When I drink to the point of a buzz, I am still able to distinguish right and wrong and have control of my senses. Of course you should never drink after a couple of drinks…there are taxis and public transportation for a reason!
It differs for each person, as everyone has a different tolerance level. I have pretty high alcohol tolerance. I think Aquinas says drinking becomes sinful when it causes you to lose control of your faculties and your ability to reason.
Abuse of any substance may violate the Fifth Commandment - Thou shalt not kill.
To re post an older post of mine:
I will answer in general – not to specifics (numbers of drinks etc- for that will change from person to person - body weight etc)
When it is excessive there is sin. When drinking is contrary to temperance or health etc.
Examples of when drinking is grave sin (mortal sin) would be - getting “drunk” -that is -total loss of ones reason, drinking leading to other mortal sins etc.
Going beyond temperance can be venial sin
(I set aside any question of driving…that brings other aspects into things! - we do are not to put ourselves or others at risk - so I go with the saying “don’t drink and drive”.
Remember too that women and men are different and body weight plays into things - I believe there are charts to help here -but go to a valid source–that tell one how long it takes for how much alcohol to leave ones system…)
(And of course a person with a history of overdoing it -ought to take great care - and if any have say alcoholism - that is a “never drink” situation.
And one ought to look a new research as well in terms of health.
1809 Temperance is the moral virtue that moderates the attraction of pleasures and provides balance in the use of created goods. It ensures the will’s mastery over instincts and keeps desires within the limits of what is honorable. The temperate person directs the sensitive appetites toward what is good and maintains a healthy discretion: "Do not follow your inclination and strength, walking according to the desires of your heart."72 Temperance is often praised in the Old Testament: "Do not follow your base desires, but restrain your appetites."73 In the New Testament it is called “moderation” or “sobriety.” We ought "to live sober, upright, and godly lives in this world."74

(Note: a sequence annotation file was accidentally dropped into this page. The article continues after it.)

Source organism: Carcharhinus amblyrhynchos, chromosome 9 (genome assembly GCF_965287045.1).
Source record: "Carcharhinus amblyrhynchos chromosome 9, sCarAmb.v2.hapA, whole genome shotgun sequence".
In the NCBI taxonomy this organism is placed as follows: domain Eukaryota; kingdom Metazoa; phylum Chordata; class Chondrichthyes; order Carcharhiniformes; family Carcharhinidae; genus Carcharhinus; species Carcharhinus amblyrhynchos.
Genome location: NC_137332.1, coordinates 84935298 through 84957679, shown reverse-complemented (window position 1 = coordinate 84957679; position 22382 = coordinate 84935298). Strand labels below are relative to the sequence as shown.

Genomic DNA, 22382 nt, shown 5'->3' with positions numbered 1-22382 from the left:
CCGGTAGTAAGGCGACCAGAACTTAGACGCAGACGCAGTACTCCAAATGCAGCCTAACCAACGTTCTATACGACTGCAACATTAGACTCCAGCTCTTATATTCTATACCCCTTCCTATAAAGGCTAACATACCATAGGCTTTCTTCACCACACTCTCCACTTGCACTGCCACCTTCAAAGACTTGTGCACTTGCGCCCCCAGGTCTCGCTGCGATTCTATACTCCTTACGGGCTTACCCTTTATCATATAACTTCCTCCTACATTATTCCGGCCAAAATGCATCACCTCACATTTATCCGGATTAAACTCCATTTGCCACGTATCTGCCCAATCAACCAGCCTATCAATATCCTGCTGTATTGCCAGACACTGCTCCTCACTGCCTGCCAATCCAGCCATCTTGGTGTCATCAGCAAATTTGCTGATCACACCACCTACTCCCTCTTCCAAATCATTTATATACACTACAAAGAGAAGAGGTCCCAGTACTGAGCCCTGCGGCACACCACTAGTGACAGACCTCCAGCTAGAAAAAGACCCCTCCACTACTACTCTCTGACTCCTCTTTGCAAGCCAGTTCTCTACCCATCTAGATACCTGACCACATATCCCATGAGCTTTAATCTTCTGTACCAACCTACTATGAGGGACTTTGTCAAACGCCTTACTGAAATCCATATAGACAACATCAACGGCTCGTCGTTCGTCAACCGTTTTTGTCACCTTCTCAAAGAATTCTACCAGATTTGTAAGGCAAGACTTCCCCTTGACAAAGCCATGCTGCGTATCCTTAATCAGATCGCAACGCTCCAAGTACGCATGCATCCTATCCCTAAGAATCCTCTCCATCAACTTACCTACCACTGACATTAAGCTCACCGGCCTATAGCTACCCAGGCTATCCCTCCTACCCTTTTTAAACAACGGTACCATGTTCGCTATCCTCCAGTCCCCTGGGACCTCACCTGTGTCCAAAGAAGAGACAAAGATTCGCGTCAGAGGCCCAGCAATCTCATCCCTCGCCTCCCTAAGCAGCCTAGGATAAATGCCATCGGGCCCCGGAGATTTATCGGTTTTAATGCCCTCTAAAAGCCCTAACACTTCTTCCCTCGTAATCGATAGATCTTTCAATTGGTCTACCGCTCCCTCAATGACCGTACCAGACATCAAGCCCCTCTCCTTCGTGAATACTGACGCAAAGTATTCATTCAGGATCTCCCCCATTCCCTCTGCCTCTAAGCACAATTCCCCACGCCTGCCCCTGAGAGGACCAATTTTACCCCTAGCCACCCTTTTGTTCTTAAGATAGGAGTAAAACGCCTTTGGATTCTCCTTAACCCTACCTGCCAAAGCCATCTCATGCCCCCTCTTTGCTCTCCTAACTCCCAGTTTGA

To live well is nothing other than to love God with all one’s heart, with all one’s soul and with all one’s efforts; from this it comes about that love is kept whole and uncorrupted (through temperance). No misfortune can disturb it (and this is fortitude). It obeys only [God] (and this is justice), and is careful in discerning things, so as not to be surprised by deceit or trickery (and this is prudence).75
There is a bible line fitting for this:
1 Peter 5:8-9a
Stay sober and alert. Your opponent the devil is prowling like a roaring lion looking for someone to devour. Resist him, solid in your faith
Here are some chapters of St Anthony of Padua’s Moral Concordance (AD 1195-1231) on drunkenness and temperance and sobriety.
“Drink to the point of hilarity” -St. Thomas Aquinas
Modern Catholic Dictionary:
DRUNKENNESS. Overindulgence in alcoholic beverages. On Catholic moral principles, the degree of sinfulness in excessive drinking depends on how this excess is known to affect this particular drinker. It is a grave matter if it is foreseen that this drink will cause one to lose the use of one’s senses or will put one in such a state that he or she is no longer able to distinguish right from wrong. It is a venial matter if one has reason for believing that this amount of drinking, though actually excessive, will neither deprive one of the use of one’s senses or of the power to distinguish right from wrong.